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We all feel sad or down from time to time. Depression is not sadness or simply feeling down after an upsetting event takes place. Clinical depression is a mood disorder that causes a persistent feeling of sadness and loss of interest that interferes with daily functioning. Many people experience feelings of worthlessness, hopelessness, helplessness, and low self-worth. There may be changes in energy level, sleep, appetite, and social engagement. Some lose the desire to live. Anyone can experience depression. Many people with depression feel better with psychotherapy, medication, or both. (Mayo Clinic, 1998 – 2022)
Naturally we all experience every day worries or fears. Occasional anxiety is typical from our every day demanding life. People that suffer from anxiety disorders experience intense, excessive and persistent worry and fear that are difficult to control about everyday situations that affect their ability to function on a daily basis. Some experience intense, distressful, and repeated episodes of sudden feelings of fear or terror that peak within minutes.
These distressful symptoms can present in a more generalized sense, intense episodes, or be situational. Many people come to avoid triggers of anxiety for relief but the anxiety remains overall. There may be changes in energy level, sleep, appetite, and social engagement. Anyone can experience anxiety. Many people with anxiety feel better with psychotherapy, medication, or both. (Mayo Clinic, 1998 – 2022)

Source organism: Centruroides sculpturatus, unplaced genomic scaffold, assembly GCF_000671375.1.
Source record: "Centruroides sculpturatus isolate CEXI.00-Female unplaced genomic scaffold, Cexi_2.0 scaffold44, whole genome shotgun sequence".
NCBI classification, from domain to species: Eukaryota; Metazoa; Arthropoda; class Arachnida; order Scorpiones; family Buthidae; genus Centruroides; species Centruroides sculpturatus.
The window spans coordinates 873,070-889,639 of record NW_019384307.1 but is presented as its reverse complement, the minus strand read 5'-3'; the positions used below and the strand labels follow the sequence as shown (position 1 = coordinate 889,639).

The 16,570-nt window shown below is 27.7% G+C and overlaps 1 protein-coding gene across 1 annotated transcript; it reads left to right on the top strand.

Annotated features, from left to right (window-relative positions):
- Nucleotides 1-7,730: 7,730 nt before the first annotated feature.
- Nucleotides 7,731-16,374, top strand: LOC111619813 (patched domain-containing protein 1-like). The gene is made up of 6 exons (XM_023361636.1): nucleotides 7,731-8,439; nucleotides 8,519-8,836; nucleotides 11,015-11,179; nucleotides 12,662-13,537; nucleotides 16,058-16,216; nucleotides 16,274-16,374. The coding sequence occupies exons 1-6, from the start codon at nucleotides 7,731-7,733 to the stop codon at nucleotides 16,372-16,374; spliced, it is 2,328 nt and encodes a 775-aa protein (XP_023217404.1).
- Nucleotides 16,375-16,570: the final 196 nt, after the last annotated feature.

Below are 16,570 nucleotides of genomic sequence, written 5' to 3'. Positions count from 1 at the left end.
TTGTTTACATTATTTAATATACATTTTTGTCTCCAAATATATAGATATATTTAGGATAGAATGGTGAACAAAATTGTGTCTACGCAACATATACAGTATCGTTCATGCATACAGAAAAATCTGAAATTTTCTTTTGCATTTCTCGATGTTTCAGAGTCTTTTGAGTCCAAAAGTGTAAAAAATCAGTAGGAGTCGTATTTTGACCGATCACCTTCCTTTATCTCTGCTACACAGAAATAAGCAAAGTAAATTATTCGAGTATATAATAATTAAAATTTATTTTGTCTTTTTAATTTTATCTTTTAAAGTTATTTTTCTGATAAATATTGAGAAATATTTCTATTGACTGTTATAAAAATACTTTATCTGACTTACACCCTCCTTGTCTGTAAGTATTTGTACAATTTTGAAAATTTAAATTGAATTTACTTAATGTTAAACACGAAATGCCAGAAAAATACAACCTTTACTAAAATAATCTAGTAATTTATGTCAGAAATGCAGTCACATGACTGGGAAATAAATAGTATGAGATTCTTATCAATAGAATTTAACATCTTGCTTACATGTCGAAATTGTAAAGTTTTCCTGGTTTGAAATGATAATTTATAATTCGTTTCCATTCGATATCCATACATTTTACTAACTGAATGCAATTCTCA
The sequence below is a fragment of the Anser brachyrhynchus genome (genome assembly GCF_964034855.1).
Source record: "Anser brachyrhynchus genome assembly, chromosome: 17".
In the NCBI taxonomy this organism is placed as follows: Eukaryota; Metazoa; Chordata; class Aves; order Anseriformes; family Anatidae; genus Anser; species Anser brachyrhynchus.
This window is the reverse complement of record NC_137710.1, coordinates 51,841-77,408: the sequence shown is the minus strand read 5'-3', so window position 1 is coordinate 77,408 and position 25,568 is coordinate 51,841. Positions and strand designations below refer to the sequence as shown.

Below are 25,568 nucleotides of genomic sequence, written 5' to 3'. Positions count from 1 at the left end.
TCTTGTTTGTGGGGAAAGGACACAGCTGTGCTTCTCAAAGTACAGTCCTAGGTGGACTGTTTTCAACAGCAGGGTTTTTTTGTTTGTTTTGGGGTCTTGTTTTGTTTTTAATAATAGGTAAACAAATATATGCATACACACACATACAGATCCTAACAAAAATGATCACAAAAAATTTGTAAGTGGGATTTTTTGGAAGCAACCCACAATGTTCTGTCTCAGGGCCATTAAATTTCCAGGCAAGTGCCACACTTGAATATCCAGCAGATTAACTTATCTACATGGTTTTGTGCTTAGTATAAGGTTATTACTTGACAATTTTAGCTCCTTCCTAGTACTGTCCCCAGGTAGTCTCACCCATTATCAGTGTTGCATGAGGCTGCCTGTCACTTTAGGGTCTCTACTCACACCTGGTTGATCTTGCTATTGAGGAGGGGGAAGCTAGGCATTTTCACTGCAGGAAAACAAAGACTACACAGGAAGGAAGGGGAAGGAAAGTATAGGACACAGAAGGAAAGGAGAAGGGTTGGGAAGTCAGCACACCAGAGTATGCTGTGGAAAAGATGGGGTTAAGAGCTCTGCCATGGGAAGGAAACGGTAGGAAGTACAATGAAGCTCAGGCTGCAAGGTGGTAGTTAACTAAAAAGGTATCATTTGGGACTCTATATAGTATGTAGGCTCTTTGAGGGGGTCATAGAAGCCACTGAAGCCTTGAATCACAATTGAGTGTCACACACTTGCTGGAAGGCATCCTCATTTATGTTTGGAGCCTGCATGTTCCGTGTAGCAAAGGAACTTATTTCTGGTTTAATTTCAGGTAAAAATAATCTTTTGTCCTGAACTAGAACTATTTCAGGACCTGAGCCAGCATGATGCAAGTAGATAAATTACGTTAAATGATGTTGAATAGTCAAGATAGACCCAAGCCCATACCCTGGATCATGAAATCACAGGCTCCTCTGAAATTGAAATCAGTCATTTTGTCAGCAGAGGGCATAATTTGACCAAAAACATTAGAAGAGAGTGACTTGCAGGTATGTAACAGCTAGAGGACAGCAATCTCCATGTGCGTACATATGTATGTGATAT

Trauma is an emotional and behavioral response to a distressful event like war, rape, abuse, an accident, or natural disaster. Many experience shock, denial, an out of body experience, flashbacks, unpredictable emotions, and physical symptoms. There may be changes in energy level, sleep, appetite, and social engagement. Many experience strained relationships or difficulty functioning past the experience. Anyone can experience trauma. Many people with trauma feel better with psychotherapy, medication, or both. (American Psychological Association, 2022)
Grief refers to the thoughts, feelings, and behaviors connected to the loss of something important. It could be the loss of a relationship, a loved one, a job, an object, or anything else a person values. However, when grief is discussed, it’s usually in the context of bereavement.
Bereavement refers specifically to the period of mourning after the death of a loved one. Shortly following the loss of something important it is natural to experience acute grief symptoms such as shock, distress, sadness, poor appetite, difficulty sleeping and poor concentration. When symptoms of acute grief persist beyond a few months following the loss experience one may experience complicated grief. Many people with complicated grief feel better with psychotherapy. (The Grieving Process, Therapist Aid, 2012 – 2022)
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Life isn’t about waiting for the storm to pass, it’s about learning to dance in the rain.
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